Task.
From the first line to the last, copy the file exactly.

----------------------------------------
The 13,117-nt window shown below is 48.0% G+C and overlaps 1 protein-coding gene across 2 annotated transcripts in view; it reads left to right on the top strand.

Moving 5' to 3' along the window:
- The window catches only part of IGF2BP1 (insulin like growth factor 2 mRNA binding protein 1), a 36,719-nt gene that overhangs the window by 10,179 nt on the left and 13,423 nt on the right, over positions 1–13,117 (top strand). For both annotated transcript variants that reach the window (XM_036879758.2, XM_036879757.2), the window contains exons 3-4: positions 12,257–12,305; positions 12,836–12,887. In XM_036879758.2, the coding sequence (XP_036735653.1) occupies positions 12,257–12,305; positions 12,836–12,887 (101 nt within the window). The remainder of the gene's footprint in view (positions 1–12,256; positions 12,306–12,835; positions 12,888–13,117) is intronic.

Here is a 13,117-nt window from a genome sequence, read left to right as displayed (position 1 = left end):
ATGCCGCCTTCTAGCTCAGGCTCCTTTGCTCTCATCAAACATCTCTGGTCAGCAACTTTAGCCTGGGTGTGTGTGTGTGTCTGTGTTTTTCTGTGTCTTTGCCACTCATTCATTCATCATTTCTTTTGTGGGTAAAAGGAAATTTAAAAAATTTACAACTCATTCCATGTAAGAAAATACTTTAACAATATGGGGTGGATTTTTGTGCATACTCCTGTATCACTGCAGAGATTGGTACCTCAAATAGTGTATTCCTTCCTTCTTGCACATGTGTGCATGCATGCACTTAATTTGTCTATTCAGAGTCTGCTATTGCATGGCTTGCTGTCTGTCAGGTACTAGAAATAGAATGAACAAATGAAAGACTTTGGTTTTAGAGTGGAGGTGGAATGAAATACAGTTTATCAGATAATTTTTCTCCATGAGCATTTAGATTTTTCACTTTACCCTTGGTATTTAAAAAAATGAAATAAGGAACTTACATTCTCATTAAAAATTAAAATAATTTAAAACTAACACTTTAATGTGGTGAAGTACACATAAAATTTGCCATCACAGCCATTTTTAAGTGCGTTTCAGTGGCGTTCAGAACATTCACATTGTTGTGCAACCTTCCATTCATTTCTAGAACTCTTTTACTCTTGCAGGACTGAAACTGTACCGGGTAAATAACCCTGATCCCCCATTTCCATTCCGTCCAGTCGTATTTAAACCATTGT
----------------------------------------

The 13,117-nt window shown below is 48.0% G+C and overlaps 1 protein-coding gene across 2 annotated transcripts in view; it reads left to right on the top strand.

Moving 5' to 3' along the window:
- The window catches only part of IGF2BP1 (insulin like growth factor 2 mRNA binding protein 1), a 36,719-nt gene that overhangs the window by 10,179 nt on the left and 13,423 nt on the right, over positions 1–13,117 (top strand). For both annotated transcript variants that reach the window (XM_036879758.2, XM_036879757.2), the window contains exons 3-4: positions 12,257–12,305; positions 12,836–12,887. In XM_036879758.2, the coding sequence (XP_036735653.1) occupies positions 12,257–12,305; positions 12,836–12,887 (101 nt within the window). The remainder of the gene's footprint in view (positions 1–12,256; positions 12,306–12,835; positions 12,888–13,117) is intronic.

Here is a 13,117-nt window from a genome sequence, read left to right as displayed (position 1 = left end):
ATGCCGCCTTCTAGCTCAGGCTCCTTTGCTCTCATCAAACATCTCTGGTCAGCAACTTTAGCCTGGGTGTGTGTGTGTGTCTGTGTTTTTCTGTGTCTTTGCCACTCATTCATTCATCATTTCTTTTGTGGGTAAAAGGAAATTTAAAAAATTTACAACTCATTCCATGTAAGAAAATACTTTAACAATATGGGGTGGATTTTTGTGCATACTCCTGTATCACTGCAGAGATTGGTACCTCAAATAGTGTATTCCTTCCTTCTTGCACATGTGTGCATGCATGCACTTAATTTGTCTATTCAGAGTCTGCTATTGCATGGCTTGCTGTCTGTCAGGTACTAGAAATAGAATGAACAAATGAAAGACTTTGGTTTTAGAGTGGAGGTGGAATGAAATACAGTTTATCAGATAATTTTTCTCCATGAGCATTTAGATTTTTCACTTTACCCTTGGTATTTAAAAAAATGAAATAAGGAACTTACATTCTCATTAAAAATTAAAATAATTTAAAACTAACACTTTAATGTGGTGAAGTACACATAAAATTTGCCATCACAGCCATTTTTAAGTGCGTTTCAGTGGCGTTCAGAACATTCACATTGTTGTGCAACCTTCCATTCATTTCTAGAACTCTTTTACTCTTGCAGGACTGAAACTGTACCGGGTAAATAACCCTGATCCCCCATTTCCATTCCGTCCAGTCGTATTTAAACCATTGT